NGOs report incidents of forced labor in Honduras in agriculture and domestic service. Honduran authorities continued to lack systematic procedures to identify trafficking victims among vulnerable populations, such as people in prostitution or working children. International organizations reported that these centers did not exist in most of the country, and where they did they were substandard. Therefore, Honduras is placed on Tier 2 Watch List. NGOs noted that the criminal justice system often re-victimized child victims. The government did not operate dedicated shelters or services for trafficking victims, and most services were provided by NGOs without funding from the government. Authorities did not report providing services to repatriated children identified as potential victims by a foreign government.
Increase efforts to prosecute all forms of trafficking, including forced labor crimes and forced prostitution of adult victims, and increase the number of trafficking offenders convicted and sentenced; ensure that specialized services and shelter are available to all victims of trafficking through dedicated funding, either of government entities or civil society organizations; develop and implement formal procedures for identifying victims among vulnerable populations and referring them to service providers; increase the number of adult victims identified and assisted, including repatriated Honduran victims; increase resources and staff for the dedicated police and prosecutorial units; improve data collection on anti-trafficking efforts; and enhance government planning and coordination mechanisms, in part through funding the interagency commission.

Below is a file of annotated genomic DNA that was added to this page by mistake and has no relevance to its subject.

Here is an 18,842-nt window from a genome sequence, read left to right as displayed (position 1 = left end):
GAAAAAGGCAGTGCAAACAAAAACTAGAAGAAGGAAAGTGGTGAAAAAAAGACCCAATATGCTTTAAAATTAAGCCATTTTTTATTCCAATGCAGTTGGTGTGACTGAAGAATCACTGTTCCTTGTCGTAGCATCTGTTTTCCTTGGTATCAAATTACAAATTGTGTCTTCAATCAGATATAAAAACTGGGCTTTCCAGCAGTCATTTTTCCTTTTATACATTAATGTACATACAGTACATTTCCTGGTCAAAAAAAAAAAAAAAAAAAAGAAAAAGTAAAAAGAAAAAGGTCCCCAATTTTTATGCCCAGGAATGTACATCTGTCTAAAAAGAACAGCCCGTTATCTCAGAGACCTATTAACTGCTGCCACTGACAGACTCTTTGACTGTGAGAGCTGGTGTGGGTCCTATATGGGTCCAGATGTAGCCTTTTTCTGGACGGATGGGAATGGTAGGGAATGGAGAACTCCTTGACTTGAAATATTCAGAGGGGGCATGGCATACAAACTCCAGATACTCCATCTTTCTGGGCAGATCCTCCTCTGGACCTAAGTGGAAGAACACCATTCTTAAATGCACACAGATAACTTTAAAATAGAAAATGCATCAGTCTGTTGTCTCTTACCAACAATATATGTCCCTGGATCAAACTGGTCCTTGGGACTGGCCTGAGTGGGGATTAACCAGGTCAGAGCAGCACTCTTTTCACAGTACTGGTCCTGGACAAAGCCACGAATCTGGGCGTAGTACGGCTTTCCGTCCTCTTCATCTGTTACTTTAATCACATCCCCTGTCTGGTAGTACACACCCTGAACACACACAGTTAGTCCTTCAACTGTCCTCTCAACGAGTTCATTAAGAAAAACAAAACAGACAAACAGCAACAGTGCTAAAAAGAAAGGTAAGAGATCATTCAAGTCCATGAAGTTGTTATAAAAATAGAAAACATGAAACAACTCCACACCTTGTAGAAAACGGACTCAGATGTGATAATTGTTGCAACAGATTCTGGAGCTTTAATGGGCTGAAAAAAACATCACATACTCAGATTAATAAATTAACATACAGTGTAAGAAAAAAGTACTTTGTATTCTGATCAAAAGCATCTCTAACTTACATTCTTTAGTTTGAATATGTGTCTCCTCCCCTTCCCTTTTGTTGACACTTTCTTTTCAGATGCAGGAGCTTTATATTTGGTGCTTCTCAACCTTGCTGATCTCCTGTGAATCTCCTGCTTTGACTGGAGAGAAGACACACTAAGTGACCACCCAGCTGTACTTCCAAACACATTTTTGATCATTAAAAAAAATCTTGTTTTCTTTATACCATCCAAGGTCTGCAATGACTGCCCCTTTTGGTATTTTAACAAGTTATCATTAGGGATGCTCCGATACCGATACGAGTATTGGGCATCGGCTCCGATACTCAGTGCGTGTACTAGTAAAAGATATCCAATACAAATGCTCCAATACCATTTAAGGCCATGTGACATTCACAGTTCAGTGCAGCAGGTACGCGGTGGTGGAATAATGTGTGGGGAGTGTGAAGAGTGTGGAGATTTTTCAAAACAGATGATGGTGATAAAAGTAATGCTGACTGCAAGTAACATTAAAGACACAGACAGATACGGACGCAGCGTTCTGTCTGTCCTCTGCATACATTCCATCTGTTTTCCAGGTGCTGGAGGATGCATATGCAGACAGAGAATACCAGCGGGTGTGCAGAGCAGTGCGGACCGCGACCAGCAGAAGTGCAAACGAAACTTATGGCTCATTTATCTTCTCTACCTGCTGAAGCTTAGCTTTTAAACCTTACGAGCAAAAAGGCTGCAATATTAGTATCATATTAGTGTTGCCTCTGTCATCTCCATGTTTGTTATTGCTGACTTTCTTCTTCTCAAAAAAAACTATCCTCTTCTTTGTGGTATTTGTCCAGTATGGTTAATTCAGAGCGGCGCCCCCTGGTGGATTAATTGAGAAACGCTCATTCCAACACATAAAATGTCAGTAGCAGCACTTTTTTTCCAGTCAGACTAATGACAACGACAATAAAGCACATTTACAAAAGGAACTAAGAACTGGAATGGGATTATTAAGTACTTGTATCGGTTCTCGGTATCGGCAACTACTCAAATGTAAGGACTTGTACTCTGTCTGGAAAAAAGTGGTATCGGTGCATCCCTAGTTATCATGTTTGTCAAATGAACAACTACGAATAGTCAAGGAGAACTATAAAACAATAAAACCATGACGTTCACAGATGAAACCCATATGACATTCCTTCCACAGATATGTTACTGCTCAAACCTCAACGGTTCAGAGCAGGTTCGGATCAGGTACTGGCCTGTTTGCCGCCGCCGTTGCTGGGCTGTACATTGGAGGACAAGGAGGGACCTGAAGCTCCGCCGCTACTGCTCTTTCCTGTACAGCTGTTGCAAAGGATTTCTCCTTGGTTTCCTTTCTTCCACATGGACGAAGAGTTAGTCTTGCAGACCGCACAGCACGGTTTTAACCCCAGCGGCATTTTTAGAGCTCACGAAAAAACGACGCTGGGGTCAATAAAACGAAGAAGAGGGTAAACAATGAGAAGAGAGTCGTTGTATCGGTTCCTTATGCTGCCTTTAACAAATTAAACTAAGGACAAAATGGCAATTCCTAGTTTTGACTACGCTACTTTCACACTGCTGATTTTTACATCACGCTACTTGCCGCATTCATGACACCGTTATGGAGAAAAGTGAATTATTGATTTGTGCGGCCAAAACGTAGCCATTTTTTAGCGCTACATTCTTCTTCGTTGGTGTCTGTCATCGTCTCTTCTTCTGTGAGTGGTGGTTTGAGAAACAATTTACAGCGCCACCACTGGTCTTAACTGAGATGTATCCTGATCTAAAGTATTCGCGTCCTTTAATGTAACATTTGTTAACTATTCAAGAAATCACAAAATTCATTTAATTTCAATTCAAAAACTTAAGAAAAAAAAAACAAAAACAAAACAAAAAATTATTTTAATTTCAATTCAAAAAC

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Authorities did not report providing services to repatriated children identified as potential victims by a foreign government. The overburdened office of the special prosecutor for children coordinated the interagency commission on child trafficking and commercial sexual exploitation, which is composed of government agencies, NGOs, and international organizations. The Government of Honduras does not fully comply with the minimum standards for the elimination of trafficking; however, it is making significant efforts to do so. Authorities reported identifying 26 trafficking victims in and referring all of these victims to NGOs. The government did not demonstrate progress in investigating or prosecuting forced labor or the forced prostitution of adults. The government could provide foreign victims with a temporary residency status, but reported that no foreign victims applied for this status during the year. The government maintained a national hotline for trafficking victims to obtain information and assistance; the hotline was administered by the anti-trafficking police unit, and NGOs considered it ineffective.